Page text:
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In 2003, Mohnish Pabrai (Trades, Portfolio), then a relatively unknown investor, made a bet on an obscure Norwegian oil shipping company called Frontline Ltd. (FRO), which at the time was suffering from a cyclical contraction in the crude oil industry.
Oil tanker rates vary somewhere between $6,000 a day to $80,000 a day, and they need about $18,000 a day to break even. But at that particular time, the rate was at $6,000 a day and the stock went from $11 per share to $3. The company owned about 60 to 70 ships and if it simply shut down and sold the ships, equity holders would have gotten around $16.5 per share. To be short, the axiom "what goes up must come down" holds for cyclical businesses and soon sales started to pick up and the stock rallied up to $140 per share.
The fairy tale in the equity investment world doesn't happen that often.
Although not quite the same, a very similar situation is happening right now with Macy's Inc. (M).
I certainly don't believe that the department store has a strong macroeconomic trend behind it like Frontline had, but Macy's has an interesting portfolio of real estate that is worth looking into.
As of the beginning of 2020, Macy's had 839 total stores, of which 342 were company-owned. The following table summarizes some of the major geographic presence for company-owned locations:
Square footage (thousands)
Martinsburg, West Virginia
Raritan, New Jersey
South Windsor, Connecticut
Stone Mountain, Georgia
According to Macy's most recent investor presentation, class A properties and freestanding, off-mall locations constitute about 50% of the portfolio and make up 66% of total sales.
Moreover, it has new developmental projects in Burlington Mall in Massachusetts, a prime location with a $250 million value and 1.5 million square foot office tower above the invaluable Herald Square store. There are more upcoming projects in San Francisco's Union Square and Geary Street Shops as well.
The value of the portfolio
Starboard Value, a hedge fund that works with deeply undervalued companies, proposed to separate its real estate assets from the retail operations by spinning off a real estate investment trust. By doing so, it valued the whole real estate portfolio at around $20.7 billion.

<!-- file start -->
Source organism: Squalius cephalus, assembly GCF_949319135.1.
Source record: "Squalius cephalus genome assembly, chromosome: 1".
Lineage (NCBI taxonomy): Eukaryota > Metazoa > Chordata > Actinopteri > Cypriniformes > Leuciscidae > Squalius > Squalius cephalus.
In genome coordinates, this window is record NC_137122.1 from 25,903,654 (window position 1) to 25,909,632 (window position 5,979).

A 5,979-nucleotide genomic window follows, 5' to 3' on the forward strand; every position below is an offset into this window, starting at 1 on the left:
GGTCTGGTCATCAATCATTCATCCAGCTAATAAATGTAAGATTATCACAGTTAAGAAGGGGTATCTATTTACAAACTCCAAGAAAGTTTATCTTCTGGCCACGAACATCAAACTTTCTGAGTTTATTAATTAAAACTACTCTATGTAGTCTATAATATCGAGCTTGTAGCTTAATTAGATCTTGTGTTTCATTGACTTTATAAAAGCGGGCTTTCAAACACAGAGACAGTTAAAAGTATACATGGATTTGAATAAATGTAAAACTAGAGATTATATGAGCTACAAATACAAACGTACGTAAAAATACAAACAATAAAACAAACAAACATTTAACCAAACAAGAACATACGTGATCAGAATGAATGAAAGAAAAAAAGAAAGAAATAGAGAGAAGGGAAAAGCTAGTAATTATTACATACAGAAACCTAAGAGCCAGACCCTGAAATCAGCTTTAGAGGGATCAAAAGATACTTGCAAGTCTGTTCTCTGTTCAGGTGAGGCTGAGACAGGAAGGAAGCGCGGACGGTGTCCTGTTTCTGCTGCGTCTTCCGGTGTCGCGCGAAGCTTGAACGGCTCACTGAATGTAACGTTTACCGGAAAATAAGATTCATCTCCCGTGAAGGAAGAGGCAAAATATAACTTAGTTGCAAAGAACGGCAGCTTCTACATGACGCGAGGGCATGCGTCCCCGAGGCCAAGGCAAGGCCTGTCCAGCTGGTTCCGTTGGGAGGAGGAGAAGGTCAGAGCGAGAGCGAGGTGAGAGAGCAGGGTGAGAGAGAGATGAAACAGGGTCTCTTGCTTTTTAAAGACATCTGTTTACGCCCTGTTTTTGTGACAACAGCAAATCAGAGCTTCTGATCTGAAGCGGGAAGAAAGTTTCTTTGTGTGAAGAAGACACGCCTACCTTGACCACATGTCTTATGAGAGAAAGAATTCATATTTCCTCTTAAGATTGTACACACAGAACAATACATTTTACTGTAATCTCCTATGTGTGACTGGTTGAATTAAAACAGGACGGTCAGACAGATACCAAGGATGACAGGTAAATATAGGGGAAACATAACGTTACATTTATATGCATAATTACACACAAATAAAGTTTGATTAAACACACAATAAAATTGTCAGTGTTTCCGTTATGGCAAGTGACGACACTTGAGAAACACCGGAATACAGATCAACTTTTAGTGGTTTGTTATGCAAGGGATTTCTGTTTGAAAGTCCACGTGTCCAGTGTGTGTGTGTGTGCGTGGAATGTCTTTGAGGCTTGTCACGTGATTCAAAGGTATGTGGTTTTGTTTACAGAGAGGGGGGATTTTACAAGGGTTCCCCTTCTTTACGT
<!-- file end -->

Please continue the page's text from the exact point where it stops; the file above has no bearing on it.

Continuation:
The following table summarizes the properties' valuations.
Furthermore, Starboard valued the credit card business at $8 billion, Bluemercury at $1 billion and the retail business at $4 billion.
In early 2017, investor Bill Zettler went even further and compared the company with successful REITs such as Simon Property Group Inc. (NYSE:SPG), whose portfolio of real estate is quite similar to that of Macy's in both size and substance. For instance, both companies have class A retail properties. Simon Property has about 160 million square-feet in property, while Macy's has about 80 million square-feet as of September 2017. At that time, Simon Property had an enterprise value of around $77 billion. So essentially, he may be implying that if we value its credit card business, Bluemercury and the retail business as worth a penny, the real estate business alone should, with all other things being equal, at least have an enterprise value of around $19.25 billion if we assume all of Simon's properties and 50% of Macy's properties are class A.
In a late 2017 study, investment bank Cowen valued the properties at $16 billion.
My estimation of portfolio value
While I'm not a real estate expert, I don't need to be one to determine a rough estimate of the property value.
We can try to estimate it by using the financial statements.
Macy's reported property, plant and equipment equalled $7.6 billion in 2016 and $6.6 billion in 2019. In the meantime, $1.74 billion worth of property was sold. So the market value of PP&E in 2019 would be 1,743 multiplied by 6,633 and then divided by (7,616-6,633), which is $11.7 billion. According to management, Macy's divested of its worst-performing properties, so that makes $11.7 billion an absolute floor value for the current real estate.
So the bottom line is what is the implication for the stock price?
With a current market cap of around $2 billion, it not hard to see that it is way below our floor value of $11.7 billion, which set the credit card business, Bluemercury and the retail business at zero.
And then there's the iconic Herald Square flagship property. Located in Manhattan covering over 2,500,000 square feet, in normal times, it is valued around $3 billion to $4 billion, which is 50% to 100% higher than its current total market cap.
I know there are lots of short-term hurdles to overcome as just a few days ago the company hired Kirkland & Ellis to restructure its debt as short-term obligations are almost $4 billion.
As both long-term and short-term credit ratings have already been lowered by rating agencies, it will be a once in a lifetime challenge for the current management team.
This will definitely have a negative effect on the stock price in the short term.
But for a value investor, even with these short-term concerns, it is not so hard to see that the stock will bump up again.
Disclosure: I don't own any of the stocks mentioned and do not have the intention to own in the near future.
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This article first appeared on GuruFocus.